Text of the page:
A day after the Nov. 24 Ferguson riots, Washington Post published a fascinating article by the Post‘s senior editor Marc Fisher and Wesley Lowery on how the riots had an inorganic staged character. In their words:
The unseemly buildup to the announcement of the grand jury’s conclusion that no crime was committed in the shooting death of 18-year-old Michael Brown has produced an expectation of ugliness. What occurred Monday night — and may continue in the days ahead — is rioting as planned event, so pervasively predicted, so extensively prepared for as to obscure the power and meaning of the protests.
A news media obsessed with predicting the next step, a security apparatus equipped to put down almost any uprising, and a political power structure apparently seeking to head off violence by predicting it have combined to produce an unprecedented sense of inevitability, reducing what has historically been an explosion of frustration to a kind of staged performance. […] Monday night’s violence became on-demand programming for a nation that flits from one blockbuster event to the next.
If you read the entire article, you’d know that Fisher and Lowery did not mean the riots were really “planned” and “staged” events, orchestrated like some theatrical performance. But Fisher and Lowery inadvertently may have come closer to the truth than they realized.
St. Louis County Prosecutor Robert McCulloch
To begin, why did St. Louis County prosecutor Bob McCulloch schedule his announcement of the grand jury’s decision for 8 p.m. central time?
Anyone with half a brain knows that the night provides just the perfect cover of darkness for looters, vandals, and arsonists to commit mayhem, which was precisely what happened.
Michael Snyder of The Economic Collapse
asks that and other questions, as well as points out ten oddities about the night of Nov. 24, 2014:
Federal, state and local law enforcement authorities had more than three months to prepare for the violence that would follow the announcement of the grand jury decision. The mainstream media endlessly hyped this controversy and everyone knew that trouble would be brewing. But despite an enormous amount of time to prepare, very little was actually done to prevent any violence from happening.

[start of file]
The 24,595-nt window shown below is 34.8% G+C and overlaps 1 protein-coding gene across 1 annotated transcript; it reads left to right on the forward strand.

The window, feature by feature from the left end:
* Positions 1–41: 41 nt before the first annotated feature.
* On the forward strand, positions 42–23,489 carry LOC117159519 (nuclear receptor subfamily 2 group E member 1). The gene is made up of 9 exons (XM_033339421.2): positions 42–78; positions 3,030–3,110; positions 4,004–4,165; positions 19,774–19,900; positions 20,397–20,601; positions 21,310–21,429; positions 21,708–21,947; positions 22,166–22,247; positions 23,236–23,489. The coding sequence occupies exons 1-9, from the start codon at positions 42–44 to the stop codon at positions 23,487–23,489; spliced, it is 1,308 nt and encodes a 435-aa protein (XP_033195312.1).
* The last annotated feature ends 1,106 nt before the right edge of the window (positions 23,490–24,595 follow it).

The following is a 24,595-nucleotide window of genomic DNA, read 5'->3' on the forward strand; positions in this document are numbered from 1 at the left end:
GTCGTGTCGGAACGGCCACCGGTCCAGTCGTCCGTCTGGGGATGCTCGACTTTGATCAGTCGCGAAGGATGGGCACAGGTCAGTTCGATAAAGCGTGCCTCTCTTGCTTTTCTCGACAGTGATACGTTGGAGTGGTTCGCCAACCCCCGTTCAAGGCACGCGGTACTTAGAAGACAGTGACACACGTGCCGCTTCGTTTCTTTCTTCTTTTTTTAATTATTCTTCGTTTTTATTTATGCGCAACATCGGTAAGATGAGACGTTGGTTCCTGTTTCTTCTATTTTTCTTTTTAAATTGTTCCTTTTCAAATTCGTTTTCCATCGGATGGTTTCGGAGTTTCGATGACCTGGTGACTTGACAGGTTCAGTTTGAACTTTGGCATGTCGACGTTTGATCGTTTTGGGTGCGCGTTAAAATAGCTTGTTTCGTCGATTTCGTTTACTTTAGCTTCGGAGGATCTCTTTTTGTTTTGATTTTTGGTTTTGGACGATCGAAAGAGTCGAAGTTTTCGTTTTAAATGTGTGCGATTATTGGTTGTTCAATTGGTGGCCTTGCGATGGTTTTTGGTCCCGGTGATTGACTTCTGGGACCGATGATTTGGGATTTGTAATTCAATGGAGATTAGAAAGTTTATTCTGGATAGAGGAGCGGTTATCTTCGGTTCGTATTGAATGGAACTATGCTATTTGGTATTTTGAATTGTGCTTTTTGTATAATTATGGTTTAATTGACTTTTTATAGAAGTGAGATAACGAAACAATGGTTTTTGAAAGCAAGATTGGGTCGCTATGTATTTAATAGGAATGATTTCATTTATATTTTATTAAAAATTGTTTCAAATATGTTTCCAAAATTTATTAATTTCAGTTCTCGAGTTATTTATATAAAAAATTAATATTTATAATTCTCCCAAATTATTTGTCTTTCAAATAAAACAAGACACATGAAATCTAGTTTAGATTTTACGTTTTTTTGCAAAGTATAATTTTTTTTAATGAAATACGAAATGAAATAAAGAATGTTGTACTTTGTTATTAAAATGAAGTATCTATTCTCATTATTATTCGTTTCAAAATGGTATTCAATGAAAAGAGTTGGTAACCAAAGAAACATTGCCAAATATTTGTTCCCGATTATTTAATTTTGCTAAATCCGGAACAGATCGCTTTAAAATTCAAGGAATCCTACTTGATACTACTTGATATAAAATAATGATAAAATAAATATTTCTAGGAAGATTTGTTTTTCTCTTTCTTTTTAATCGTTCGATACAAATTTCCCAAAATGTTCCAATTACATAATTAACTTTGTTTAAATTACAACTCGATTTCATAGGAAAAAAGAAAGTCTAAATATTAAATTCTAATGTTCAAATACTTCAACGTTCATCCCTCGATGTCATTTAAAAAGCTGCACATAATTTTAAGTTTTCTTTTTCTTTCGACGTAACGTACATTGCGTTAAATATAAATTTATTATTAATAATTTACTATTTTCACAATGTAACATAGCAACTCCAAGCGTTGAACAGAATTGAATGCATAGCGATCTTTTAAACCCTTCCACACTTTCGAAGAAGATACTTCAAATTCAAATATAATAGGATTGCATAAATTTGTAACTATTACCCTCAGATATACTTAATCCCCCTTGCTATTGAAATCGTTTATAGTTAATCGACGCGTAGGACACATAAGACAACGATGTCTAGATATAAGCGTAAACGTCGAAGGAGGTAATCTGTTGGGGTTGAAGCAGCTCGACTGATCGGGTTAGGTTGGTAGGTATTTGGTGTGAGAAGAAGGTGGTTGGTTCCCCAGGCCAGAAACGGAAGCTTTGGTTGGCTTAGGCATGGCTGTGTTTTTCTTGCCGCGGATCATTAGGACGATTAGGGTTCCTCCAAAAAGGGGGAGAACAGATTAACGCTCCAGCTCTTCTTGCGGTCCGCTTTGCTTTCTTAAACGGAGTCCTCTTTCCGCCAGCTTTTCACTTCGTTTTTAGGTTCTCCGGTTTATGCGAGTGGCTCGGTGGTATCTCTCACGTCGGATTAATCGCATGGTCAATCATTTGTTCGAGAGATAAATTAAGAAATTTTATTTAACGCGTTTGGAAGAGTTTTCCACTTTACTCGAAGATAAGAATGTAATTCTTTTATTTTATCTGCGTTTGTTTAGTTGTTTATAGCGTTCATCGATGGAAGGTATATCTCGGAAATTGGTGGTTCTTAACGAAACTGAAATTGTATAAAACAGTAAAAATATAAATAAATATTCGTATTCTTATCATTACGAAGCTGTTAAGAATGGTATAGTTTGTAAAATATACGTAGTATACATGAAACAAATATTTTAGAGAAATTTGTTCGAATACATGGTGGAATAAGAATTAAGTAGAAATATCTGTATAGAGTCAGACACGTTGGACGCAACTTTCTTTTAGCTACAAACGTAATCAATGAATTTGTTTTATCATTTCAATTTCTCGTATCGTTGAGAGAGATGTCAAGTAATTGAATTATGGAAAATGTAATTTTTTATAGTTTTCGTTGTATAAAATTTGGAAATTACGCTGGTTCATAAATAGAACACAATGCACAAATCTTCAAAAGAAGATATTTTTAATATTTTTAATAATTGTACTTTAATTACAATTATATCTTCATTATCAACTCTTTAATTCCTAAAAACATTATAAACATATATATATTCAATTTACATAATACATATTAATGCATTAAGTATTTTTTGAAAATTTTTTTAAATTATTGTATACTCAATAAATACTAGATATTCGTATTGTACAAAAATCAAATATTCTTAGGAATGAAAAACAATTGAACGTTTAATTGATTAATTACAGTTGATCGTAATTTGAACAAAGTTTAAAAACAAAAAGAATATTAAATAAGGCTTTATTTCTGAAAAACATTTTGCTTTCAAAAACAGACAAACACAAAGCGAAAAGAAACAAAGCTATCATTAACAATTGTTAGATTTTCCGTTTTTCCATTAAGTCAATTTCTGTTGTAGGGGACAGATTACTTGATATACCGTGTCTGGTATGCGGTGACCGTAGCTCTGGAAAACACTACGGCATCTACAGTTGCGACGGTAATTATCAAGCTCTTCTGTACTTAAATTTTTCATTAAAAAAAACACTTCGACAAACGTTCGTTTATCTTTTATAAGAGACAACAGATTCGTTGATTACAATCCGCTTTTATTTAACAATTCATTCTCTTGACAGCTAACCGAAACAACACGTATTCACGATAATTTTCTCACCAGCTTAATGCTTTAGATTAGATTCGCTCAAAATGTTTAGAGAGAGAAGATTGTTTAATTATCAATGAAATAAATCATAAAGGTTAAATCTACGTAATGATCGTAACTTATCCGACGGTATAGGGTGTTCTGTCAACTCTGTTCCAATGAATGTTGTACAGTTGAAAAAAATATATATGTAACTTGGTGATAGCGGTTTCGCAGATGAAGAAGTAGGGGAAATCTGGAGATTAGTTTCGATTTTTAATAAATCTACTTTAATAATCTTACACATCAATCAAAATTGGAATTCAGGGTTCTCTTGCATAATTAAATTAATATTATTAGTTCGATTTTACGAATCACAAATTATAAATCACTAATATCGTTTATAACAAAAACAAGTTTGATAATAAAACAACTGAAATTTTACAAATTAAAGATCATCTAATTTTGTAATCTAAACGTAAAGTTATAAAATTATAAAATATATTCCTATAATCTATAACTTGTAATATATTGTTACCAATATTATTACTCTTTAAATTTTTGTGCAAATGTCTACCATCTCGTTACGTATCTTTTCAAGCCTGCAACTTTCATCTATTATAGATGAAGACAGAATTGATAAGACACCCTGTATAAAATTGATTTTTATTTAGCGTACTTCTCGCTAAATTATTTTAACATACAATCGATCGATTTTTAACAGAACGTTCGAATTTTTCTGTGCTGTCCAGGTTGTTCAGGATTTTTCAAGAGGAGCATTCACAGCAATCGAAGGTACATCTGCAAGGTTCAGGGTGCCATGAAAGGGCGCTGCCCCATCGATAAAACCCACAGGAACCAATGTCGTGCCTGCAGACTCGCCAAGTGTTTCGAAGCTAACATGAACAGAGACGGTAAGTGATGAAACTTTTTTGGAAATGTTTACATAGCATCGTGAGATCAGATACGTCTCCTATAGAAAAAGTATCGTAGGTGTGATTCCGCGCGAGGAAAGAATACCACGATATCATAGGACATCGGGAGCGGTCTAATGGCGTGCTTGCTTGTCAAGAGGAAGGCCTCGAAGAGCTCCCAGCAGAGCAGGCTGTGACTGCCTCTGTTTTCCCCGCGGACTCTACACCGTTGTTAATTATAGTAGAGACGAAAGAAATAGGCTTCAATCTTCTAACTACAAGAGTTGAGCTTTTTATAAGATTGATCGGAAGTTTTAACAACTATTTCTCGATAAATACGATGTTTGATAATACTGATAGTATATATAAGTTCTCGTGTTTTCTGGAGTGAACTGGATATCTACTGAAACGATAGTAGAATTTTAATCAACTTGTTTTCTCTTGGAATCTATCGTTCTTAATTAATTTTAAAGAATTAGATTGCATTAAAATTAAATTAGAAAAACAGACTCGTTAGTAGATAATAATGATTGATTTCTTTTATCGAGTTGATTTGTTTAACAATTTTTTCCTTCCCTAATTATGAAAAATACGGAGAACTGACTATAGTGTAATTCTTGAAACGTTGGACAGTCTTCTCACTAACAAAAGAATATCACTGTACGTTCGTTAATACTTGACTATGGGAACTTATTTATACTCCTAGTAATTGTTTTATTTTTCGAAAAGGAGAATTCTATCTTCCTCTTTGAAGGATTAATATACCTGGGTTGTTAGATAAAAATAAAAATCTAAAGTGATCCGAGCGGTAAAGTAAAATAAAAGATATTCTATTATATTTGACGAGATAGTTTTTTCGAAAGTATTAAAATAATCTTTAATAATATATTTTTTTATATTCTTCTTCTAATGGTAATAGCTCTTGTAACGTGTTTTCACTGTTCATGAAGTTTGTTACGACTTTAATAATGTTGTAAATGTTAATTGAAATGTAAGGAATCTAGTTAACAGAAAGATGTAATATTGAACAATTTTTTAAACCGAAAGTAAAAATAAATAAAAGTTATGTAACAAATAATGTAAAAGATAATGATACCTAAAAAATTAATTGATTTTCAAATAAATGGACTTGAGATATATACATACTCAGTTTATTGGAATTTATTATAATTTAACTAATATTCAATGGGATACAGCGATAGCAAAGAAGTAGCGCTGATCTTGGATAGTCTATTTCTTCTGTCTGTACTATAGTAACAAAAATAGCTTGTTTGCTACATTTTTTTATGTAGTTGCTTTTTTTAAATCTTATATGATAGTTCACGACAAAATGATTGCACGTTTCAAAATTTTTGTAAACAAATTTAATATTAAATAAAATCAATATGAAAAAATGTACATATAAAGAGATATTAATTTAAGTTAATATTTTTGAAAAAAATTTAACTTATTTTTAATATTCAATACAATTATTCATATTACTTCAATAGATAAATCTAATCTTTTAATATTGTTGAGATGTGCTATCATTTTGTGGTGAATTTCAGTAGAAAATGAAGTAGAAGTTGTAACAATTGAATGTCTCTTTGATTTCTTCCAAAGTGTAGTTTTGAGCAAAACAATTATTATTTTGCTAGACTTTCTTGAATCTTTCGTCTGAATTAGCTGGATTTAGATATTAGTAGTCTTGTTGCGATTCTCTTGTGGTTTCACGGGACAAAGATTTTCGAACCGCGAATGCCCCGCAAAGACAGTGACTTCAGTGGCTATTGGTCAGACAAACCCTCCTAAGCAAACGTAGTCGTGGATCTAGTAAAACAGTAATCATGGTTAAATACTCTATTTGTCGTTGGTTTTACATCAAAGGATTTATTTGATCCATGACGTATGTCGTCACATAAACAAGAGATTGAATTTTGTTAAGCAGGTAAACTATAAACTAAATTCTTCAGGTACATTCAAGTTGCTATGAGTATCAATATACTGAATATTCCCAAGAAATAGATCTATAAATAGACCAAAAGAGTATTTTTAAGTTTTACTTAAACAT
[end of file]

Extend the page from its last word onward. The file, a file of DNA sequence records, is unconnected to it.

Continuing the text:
Anyone involved in law enforcement knows that crowd control
is far more difficult after dark
. But prosecutor McCulloch made the decision to make the public announcement about the grand jury decision in the evening
. This also ensured that instead of being tied up with work or school, a maximum number of protesters would be able to be involved in the violence.
3. The announcement of the grand jury decision was perfectly timed to provide the largest possible number of prime time viewers for the big news networks.
Just like back in August
, no law enforcement authorities of any kind responded while dozens of businesses were vandalized, looted and set on fire.
5. Ferguson Mayor James Knowles
says National Guard troops were purposely held back
from intervening in the rioting that was unleashed when the grand jury decision was made known to the public. The troops had been readied a week before by Missouri Gov. Jay Nixon, but as gunshots rang out in the night and looters torched buildings, they were nowhere to be seen. In a press conference, Knowles said the Guard troops were available but were not deployed when city officials asked.
Instead of being deployed for crowd- and riot-control, the Daily Mail
reports that the heavily armed National Guard troops were limited to “keeping the peace at a courthouse, patrolling the outskirts of town and preventing disturbances in other suburbs” as violence raged in the heart of Ferguson on Monday night.
7. Missouri Lieutenant Governor Peter Kinder has accused Missouri Governor Jay Nixon of holding back the National Guard troops because of pressure from the Obama administration.
Kinder told Fox News
“Is the reason that the National Guard was not in there because the Obama Administration and the Holder Justice Department leaned on you to keep them out? I cannot imagine any other reason why the governor who mobilized the National Guard would not have them in there to stop this.”
8. According to the Washington Post, a Justice Department official who spoke on the condition of anonymity said Attorney General Eric Holder had expressed to Governor Nixon “displeasure and frustration” about Nixon’s activation of the National Guard because doing so “escalated” the situation in Ferguson.